If the water pump mount surface on the engine is clean of all debris (meaning, the old gasket is completely removed), sealant is not necessary to install the new gasket.
But if sealant is used on the gasket, make sure it is thinly and evenly applied across the whole gasket surface. More is not better, says GMB.
Using too much sealant can cause high uneven installation of the water pump, and can also be squeezed into the coolant channel during installation.
The former can cause all sorts of issues for the water pump, such as belt misalignment. The latter can cause sealant to intrude into the water pump shaft seal, which will result in very quick seal failure. The end result would be excess coolant leakage and engine overheating.
Before reinstalling the drive belt, refill the coolant and rotate the pump by hand a dozen times. This brings coolant into the pump to lubricate the seals.
Dry running a pump the first time the engine is started can cause seals to fail prematurely. Most thermostats have a bleed mechanism. Even if it doesn’t, it’s a good idea to bleed air from the thermostat location.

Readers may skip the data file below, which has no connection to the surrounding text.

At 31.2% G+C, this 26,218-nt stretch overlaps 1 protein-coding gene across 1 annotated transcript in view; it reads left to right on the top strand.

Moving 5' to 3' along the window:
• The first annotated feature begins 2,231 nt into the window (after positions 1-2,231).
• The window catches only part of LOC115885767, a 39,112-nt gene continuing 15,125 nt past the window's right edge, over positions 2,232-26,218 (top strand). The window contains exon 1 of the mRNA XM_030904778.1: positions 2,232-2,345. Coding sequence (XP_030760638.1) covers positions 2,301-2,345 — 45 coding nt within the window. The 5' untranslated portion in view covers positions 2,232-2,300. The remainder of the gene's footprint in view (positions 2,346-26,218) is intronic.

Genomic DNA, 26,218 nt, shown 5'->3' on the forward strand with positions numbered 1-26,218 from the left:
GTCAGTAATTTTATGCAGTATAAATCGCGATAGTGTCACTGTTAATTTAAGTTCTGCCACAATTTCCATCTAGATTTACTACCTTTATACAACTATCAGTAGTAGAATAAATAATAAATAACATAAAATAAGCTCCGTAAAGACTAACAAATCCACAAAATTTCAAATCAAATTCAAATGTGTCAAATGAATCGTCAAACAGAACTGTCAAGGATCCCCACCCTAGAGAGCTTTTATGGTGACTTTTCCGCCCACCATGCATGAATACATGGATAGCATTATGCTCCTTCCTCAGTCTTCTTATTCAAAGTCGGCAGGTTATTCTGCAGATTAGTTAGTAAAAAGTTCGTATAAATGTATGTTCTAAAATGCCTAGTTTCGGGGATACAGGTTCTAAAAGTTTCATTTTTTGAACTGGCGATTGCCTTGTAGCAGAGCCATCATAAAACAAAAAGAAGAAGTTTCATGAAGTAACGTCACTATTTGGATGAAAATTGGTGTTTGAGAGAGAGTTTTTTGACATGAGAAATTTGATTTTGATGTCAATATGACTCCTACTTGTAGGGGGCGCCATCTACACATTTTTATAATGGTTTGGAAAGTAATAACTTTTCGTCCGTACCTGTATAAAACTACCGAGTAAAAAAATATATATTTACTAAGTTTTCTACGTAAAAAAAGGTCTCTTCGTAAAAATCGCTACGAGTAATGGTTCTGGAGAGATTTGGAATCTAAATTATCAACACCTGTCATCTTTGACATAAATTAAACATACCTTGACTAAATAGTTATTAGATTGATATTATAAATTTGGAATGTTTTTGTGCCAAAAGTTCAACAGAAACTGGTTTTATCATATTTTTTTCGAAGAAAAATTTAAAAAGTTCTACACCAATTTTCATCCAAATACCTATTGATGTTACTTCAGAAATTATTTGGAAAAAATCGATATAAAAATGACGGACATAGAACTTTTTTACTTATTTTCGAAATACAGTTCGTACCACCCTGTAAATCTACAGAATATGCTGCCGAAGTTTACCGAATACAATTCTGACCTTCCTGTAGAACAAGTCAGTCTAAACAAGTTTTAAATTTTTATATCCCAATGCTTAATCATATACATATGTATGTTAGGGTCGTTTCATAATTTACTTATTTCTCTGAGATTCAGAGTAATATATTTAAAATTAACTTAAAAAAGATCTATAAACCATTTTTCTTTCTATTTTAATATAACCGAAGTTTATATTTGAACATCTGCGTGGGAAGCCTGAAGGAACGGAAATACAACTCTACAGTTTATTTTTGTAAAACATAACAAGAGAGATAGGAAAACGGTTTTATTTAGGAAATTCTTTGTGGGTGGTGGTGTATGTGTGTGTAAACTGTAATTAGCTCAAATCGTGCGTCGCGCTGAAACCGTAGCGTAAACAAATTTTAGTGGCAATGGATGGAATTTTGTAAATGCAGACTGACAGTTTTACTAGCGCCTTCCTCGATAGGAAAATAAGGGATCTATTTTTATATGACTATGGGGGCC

Other components that should be inspected or changed
There are certain things that may need to be done at the same time a water pump is changed.
A customer may dislike hearing about these items, but they dislike bringing their car back in a lot more. When doing a water pump job:
• Change the thermostat – it is a really inexpensive part that can cause headaches down the road.
• Unless they’ve been done very recently, chances are the drive belt(s) should be replaced.